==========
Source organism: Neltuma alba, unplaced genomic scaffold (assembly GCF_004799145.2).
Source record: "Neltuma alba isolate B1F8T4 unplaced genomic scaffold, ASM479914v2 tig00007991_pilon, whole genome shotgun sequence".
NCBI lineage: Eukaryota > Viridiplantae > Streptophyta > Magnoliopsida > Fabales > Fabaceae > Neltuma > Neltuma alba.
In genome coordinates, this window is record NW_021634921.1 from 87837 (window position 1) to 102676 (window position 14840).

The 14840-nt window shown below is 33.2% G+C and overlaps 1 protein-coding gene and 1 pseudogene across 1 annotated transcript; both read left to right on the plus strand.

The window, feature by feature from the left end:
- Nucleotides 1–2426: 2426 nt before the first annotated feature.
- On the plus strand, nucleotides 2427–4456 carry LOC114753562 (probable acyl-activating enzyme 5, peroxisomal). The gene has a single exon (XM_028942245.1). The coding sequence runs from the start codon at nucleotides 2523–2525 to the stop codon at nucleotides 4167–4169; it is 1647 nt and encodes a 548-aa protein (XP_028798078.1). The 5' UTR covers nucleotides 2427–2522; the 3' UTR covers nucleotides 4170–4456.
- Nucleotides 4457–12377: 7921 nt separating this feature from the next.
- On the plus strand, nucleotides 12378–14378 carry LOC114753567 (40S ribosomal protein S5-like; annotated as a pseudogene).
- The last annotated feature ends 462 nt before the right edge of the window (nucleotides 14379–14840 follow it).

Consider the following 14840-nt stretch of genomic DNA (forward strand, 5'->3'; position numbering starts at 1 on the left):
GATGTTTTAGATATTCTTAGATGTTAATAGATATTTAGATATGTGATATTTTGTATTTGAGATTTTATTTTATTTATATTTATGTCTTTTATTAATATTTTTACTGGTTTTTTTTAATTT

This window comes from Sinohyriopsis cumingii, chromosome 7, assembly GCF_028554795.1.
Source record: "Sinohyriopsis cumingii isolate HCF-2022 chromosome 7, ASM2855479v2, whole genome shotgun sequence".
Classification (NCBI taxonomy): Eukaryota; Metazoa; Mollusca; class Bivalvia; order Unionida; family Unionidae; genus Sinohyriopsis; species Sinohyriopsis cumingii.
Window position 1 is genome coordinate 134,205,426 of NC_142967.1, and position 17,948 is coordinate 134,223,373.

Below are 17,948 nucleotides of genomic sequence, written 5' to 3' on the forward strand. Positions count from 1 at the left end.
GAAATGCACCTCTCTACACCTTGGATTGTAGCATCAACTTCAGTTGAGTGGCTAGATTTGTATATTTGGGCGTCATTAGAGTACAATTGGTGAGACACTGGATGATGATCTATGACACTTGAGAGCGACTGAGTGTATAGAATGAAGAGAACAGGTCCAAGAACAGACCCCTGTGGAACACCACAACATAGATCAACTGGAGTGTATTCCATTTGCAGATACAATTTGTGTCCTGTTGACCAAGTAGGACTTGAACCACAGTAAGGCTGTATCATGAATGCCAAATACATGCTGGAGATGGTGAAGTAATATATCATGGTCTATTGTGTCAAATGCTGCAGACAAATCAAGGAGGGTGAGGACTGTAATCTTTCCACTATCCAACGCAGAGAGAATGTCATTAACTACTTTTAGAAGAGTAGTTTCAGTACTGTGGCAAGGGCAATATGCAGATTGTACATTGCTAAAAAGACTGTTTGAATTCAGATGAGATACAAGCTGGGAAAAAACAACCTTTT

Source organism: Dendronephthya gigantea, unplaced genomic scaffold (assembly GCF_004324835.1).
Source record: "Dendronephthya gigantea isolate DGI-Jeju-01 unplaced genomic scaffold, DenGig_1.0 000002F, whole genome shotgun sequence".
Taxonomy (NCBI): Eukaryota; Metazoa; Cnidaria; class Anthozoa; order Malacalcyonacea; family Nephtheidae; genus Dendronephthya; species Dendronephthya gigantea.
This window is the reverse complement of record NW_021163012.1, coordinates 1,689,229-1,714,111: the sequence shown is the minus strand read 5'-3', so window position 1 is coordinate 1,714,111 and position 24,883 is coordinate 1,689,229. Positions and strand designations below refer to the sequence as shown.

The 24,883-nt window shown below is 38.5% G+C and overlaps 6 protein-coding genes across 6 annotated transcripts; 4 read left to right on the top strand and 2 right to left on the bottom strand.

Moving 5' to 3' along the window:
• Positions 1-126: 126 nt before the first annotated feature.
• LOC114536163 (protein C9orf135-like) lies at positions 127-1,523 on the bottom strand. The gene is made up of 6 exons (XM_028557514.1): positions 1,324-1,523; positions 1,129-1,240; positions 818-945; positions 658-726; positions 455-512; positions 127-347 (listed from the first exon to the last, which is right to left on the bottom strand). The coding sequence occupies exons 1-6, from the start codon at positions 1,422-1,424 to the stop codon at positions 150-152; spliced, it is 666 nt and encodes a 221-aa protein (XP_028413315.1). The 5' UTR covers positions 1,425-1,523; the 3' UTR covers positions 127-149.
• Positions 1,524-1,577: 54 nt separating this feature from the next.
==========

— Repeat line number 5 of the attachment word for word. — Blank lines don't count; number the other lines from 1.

The 14840-nt window shown below is 33.2% G+C and overlaps 1 protein-coding gene and 1 pseudogene across 1 annotated transcript; both read left to right on the plus strand.